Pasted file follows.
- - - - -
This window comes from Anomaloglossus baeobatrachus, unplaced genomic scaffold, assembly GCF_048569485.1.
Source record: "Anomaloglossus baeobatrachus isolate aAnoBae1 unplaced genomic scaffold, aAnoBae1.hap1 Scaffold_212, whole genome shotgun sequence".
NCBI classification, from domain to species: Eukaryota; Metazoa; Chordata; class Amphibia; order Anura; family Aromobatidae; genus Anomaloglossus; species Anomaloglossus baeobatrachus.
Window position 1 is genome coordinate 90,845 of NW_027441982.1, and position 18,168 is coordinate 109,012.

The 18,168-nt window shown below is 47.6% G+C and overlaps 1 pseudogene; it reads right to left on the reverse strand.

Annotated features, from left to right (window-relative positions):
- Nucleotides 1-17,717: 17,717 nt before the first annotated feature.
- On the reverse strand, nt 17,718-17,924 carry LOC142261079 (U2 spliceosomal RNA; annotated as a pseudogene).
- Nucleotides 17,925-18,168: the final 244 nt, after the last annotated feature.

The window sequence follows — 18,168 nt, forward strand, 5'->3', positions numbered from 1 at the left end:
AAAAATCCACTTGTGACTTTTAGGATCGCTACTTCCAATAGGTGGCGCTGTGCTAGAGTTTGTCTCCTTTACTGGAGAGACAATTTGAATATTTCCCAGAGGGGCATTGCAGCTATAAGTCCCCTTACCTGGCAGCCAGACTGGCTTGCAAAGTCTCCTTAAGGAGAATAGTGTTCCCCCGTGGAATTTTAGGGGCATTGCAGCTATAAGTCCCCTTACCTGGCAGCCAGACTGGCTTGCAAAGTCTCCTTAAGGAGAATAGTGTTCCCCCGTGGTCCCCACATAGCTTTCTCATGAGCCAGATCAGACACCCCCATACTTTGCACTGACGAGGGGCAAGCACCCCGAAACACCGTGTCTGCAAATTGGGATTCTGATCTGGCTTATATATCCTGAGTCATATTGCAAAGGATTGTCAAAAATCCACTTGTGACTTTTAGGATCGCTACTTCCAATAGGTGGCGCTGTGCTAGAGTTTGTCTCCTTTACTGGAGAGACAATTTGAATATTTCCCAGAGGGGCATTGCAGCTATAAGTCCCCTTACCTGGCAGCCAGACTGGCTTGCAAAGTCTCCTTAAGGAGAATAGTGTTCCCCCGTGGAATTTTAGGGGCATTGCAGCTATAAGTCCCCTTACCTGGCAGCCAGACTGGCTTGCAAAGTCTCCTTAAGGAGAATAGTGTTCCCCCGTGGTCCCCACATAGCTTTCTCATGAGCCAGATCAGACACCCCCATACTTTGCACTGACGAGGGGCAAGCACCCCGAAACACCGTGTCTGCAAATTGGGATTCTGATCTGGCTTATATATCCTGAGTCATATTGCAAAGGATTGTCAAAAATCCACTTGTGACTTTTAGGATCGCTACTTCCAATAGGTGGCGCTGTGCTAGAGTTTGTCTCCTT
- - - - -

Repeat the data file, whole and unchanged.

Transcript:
This window comes from Anomaloglossus baeobatrachus, unplaced genomic scaffold, assembly GCF_048569485.1.
Source record: "Anomaloglossus baeobatrachus isolate aAnoBae1 unplaced genomic scaffold, aAnoBae1.hap1 Scaffold_212, whole genome shotgun sequence".
NCBI classification, from domain to species: Eukaryota; Metazoa; Chordata; class Amphibia; order Anura; family Aromobatidae; genus Anomaloglossus; species Anomaloglossus baeobatrachus.
Window position 1 is genome coordinate 90,845 of NW_027441982.1, and position 18,168 is coordinate 109,012.

The 18,168-nt window shown below is 47.6% G+C and overlaps 1 pseudogene; it reads right to left on the reverse strand.

Annotated features, from left to right (window-relative positions):
- Nucleotides 1-17,717: 17,717 nt before the first annotated feature.
- On the reverse strand, nt 17,718-17,924 carry LOC142261079 (U2 spliceosomal RNA; annotated as a pseudogene).
- Nucleotides 17,925-18,168: the final 244 nt, after the last annotated feature.

The window sequence follows — 18,168 nt, forward strand, 5'->3', positions numbered from 1 at the left end:
AAAAATCCACTTGTGACTTTTAGGATCGCTACTTCCAATAGGTGGCGCTGTGCTAGAGTTTGTCTCCTTTACTGGAGAGACAATTTGAATATTTCCCAGAGGGGCATTGCAGCTATAAGTCCCCTTACCTGGCAGCCAGACTGGCTTGCAAAGTCTCCTTAAGGAGAATAGTGTTCCCCCGTGGAATTTTAGGGGCATTGCAGCTATAAGTCCCCTTACCTGGCAGCCAGACTGGCTTGCAAAGTCTCCTTAAGGAGAATAGTGTTCCCCCGTGGTCCCCACATAGCTTTCTCATGAGCCAGATCAGACACCCCCATACTTTGCACTGACGAGGGGCAAGCACCCCGAAACACCGTGTCTGCAAATTGGGATTCTGATCTGGCTTATATATCCTGAGTCATATTGCAAAGGATTGTCAAAAATCCACTTGTGACTTTTAGGATCGCTACTTCCAATAGGTGGCGCTGTGCTAGAGTTTGTCTCCTTTACTGGAGAGACAATTTGAATATTTCCCAGAGGGGCATTGCAGCTATAAGTCCCCTTACCTGGCAGCCAGACTGGCTTGCAAAGTCTCCTTAAGGAGAATAGTGTTCCCCCGTGGAATTTTAGGGGCATTGCAGCTATAAGTCCCCTTACCTGGCAGCCAGACTGGCTTGCAAAGTCTCCTTAAGGAGAATAGTGTTCCCCCGTGGTCCCCACATAGCTTTCTCATGAGCCAGATCAGACACCCCCATACTTTGCACTGACGAGGGGCAAGCACCCCGAAACACCGTGTCTGCAAATTGGGATTCTGATCTGGCTTATATATCCTGAGTCATATTGCAAAGGATTGTCAAAAATCCACTTGTGACTTTTAGGATCGCTACTTCCAATAGGTGGCGCTGTGCTAGAGTTTGTCTCCTT